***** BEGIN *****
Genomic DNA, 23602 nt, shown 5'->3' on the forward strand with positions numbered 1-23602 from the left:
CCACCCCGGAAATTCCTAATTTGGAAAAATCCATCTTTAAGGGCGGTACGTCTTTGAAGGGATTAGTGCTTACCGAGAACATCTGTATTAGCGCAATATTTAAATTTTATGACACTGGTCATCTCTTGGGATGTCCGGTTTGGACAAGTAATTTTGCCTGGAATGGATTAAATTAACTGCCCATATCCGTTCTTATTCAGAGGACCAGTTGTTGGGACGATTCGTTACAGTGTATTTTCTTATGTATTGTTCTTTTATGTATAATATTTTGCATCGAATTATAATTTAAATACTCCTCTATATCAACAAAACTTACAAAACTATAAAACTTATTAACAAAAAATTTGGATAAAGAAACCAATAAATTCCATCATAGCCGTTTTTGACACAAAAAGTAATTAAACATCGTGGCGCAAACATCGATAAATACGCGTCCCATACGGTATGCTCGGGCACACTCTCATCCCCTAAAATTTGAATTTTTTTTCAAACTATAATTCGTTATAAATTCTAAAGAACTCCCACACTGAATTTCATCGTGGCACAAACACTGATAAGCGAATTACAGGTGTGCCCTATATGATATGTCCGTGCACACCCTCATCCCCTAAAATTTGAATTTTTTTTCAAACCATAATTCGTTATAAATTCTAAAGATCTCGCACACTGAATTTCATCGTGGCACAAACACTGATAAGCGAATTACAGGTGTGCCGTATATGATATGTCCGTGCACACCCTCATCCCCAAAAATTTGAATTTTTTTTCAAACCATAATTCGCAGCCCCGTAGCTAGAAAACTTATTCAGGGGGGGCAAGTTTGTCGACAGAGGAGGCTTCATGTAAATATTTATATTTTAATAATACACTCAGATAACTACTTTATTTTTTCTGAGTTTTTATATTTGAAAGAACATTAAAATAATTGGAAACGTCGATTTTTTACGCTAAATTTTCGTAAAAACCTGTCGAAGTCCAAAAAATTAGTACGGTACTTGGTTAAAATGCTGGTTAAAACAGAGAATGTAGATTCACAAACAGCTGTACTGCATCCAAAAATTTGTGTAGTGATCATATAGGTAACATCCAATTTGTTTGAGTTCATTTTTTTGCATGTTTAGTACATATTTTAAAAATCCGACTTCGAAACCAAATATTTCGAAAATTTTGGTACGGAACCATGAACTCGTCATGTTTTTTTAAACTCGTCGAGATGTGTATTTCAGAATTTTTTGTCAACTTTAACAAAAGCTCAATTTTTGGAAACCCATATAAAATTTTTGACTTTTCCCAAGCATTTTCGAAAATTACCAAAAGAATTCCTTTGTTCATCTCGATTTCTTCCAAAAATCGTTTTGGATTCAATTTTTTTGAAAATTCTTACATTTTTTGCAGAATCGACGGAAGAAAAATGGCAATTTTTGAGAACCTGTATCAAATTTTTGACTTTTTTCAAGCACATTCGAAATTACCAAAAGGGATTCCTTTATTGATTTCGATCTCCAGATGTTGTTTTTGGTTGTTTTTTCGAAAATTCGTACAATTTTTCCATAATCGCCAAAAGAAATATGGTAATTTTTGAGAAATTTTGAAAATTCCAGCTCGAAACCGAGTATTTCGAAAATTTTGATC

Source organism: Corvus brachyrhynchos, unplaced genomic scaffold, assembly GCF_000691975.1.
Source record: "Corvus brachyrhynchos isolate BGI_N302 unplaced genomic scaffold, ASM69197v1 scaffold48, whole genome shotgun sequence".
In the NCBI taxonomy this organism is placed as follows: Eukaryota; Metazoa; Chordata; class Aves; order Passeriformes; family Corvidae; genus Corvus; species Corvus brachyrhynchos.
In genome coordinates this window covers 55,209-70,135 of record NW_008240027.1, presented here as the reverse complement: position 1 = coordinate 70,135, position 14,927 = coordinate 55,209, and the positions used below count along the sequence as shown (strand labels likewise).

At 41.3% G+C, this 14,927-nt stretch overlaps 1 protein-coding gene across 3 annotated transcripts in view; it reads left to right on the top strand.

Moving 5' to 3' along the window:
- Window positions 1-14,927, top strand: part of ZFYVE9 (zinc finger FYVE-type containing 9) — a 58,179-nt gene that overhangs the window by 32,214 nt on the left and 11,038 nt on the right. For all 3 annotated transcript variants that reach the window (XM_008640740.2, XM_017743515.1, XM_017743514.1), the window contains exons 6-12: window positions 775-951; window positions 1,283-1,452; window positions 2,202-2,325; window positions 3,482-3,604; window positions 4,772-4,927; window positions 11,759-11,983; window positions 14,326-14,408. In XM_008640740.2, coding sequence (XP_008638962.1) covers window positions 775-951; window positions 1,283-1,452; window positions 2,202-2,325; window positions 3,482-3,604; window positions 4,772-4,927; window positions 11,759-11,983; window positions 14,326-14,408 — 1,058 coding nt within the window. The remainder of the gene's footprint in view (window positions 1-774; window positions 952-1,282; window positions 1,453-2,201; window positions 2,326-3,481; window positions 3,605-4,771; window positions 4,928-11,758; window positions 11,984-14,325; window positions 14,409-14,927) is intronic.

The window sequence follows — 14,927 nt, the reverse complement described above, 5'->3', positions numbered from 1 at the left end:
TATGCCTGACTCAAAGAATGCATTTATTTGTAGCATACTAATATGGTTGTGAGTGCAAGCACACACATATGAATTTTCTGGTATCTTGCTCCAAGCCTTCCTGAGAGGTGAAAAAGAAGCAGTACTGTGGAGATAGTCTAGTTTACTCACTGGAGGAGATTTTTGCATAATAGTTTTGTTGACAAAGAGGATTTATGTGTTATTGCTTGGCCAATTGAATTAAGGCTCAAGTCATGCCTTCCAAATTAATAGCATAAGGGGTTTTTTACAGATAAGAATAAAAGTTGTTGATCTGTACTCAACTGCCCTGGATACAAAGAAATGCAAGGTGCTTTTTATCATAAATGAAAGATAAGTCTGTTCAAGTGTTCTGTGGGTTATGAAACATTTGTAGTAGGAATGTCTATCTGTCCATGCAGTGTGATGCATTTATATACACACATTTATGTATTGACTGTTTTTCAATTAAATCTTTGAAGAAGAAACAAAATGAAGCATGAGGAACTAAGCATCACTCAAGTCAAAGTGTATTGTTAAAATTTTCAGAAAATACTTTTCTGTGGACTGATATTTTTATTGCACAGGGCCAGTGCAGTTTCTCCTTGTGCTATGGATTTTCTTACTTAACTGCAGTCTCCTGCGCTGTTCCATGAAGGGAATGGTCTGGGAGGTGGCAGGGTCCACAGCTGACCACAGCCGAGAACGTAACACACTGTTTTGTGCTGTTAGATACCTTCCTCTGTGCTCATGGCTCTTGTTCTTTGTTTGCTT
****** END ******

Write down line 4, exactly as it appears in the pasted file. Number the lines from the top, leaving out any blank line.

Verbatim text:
Source record: "Corvus brachyrhynchos isolate BGI_N302 unplaced genomic scaffold, ASM69197v1 scaffold48, whole genome shotgun sequence".